The Church Is Holy

Ever so often you come across a great book that speaks powerfully and succinctly and challenges you in your spiritual life. For me one such book is Theology for Beginners by Frank Sheed. The book was selected for our monthly book club. We are actually reading it across two months.

This morning I was reading a chapter entitled “The Visible Church.” In this chapter Sheed takes the four marks of the Church that we find in the Nicene Creed that we recite every Sunday: “I believe in one, holy, catholic and apostolic Church.” Allow me to share with you what Sheed says about the fact that the Church is holy.

“Three characteristics of the mark of Holiness are, as has been said, the teaching, the means, the saints. It may have been noticed that, in treating the first two, the teaching and the means, we brought in the saints; it may be wondered what is left to say of them in the third. But in all three characteristics they are used differently. In the teaching we saw them as the unchanging standard the Church sets; in the means, we saw them as witness to the our weakness that holiness is possible even to us.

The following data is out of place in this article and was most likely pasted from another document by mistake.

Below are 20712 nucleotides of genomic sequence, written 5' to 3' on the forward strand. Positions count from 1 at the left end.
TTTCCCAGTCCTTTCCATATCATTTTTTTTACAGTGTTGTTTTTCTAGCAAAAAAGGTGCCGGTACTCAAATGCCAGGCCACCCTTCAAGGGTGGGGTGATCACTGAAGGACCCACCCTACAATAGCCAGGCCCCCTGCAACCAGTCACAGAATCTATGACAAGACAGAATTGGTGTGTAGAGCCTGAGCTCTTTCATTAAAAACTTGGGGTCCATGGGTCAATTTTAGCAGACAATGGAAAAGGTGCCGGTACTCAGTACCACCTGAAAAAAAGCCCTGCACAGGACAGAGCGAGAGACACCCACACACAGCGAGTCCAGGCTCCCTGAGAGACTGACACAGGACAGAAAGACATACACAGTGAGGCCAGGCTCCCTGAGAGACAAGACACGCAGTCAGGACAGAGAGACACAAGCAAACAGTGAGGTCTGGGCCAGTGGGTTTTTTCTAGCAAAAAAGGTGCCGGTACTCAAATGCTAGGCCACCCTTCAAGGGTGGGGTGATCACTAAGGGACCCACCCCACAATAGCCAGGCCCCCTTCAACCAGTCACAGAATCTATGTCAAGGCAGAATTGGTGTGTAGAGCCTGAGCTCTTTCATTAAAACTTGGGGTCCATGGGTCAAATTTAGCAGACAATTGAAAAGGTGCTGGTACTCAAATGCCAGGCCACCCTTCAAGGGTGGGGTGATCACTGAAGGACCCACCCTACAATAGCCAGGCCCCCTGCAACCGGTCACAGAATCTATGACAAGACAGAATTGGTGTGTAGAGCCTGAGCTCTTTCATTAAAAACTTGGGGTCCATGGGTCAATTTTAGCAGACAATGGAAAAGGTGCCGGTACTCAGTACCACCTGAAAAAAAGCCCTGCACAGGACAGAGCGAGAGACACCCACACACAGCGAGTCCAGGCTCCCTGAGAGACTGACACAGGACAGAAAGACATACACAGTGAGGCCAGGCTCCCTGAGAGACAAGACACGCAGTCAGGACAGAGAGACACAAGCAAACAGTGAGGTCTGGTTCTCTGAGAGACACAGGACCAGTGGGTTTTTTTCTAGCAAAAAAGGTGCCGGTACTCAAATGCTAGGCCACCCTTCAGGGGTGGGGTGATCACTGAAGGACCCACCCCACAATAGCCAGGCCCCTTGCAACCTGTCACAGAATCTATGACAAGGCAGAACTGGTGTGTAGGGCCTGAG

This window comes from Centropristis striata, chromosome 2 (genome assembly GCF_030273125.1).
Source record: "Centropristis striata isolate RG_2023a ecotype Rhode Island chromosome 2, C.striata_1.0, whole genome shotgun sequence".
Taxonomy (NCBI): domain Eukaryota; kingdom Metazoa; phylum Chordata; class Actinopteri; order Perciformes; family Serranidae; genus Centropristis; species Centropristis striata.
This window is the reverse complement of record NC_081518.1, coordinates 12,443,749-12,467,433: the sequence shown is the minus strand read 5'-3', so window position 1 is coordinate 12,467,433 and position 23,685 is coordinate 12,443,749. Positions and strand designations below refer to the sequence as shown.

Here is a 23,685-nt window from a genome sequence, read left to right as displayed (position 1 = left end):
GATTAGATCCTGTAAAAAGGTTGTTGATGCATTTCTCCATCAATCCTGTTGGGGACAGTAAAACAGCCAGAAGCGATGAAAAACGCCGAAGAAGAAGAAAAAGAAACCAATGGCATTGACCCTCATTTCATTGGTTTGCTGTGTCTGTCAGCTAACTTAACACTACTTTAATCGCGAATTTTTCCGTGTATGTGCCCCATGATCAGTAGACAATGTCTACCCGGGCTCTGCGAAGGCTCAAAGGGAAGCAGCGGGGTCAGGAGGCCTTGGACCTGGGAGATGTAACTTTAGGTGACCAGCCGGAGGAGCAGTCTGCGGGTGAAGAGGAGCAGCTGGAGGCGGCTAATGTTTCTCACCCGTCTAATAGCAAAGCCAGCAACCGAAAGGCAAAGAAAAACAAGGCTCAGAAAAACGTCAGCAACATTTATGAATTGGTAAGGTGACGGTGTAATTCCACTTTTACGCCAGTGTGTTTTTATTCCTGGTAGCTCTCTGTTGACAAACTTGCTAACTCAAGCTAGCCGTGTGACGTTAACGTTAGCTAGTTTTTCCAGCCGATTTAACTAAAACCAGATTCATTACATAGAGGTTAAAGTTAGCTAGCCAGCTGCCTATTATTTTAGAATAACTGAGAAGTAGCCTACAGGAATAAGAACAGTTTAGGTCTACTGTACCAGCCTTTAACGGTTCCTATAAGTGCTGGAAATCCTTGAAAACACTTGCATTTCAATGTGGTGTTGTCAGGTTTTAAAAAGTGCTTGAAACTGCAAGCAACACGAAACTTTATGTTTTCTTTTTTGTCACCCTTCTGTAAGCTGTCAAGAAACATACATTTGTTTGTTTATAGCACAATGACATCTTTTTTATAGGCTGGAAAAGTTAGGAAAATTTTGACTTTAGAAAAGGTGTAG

“Now, at last, we come to them as evidence to the whole world that the teaching is true teaching and the means are effective means. For the saints are the people who have accepted wholeheartedly all that Christ, through His Church, offers them.

“In other words, it is by the saints, and not by the mediocre, still less by the great sinners, that the Church is to be judged. It may seem a loading of the dice to demand that any institution be judged solely by its best members, but in this instance it is not. A medicine must be judged not by those who buy it but by those who actually take it. A Church must be judged by those who hear and obey, not by those who half-hear and disobey when obedience is difficult.

“No Catholic is compelled—not by the Church, not by Christ—to be holy. His will is solicited, aided, not forced.

“Every man must make his own response. The saints have responded totally, the rest of us respond partially, timorously (afraid to lose some sin in which we especially delight), or not at all. The saints in their thousands upon thousands stand as proof that, in the Church, holiness is to be had for the willing. Every saint is certain evidence that, if you and I are not saints, the choice is wholly our own.

The Church Is Holy

The Name of God

During this Lenten season I have been reading a book by Romano Guardini first published in 1911. The book is called Sacred Signs. With his Italian-sounding name (he was born in Italy in 1885) he was German priest, author and academic, having moved to Germany with his family when he was one. He lived in Germany his whole life until his death in 1968.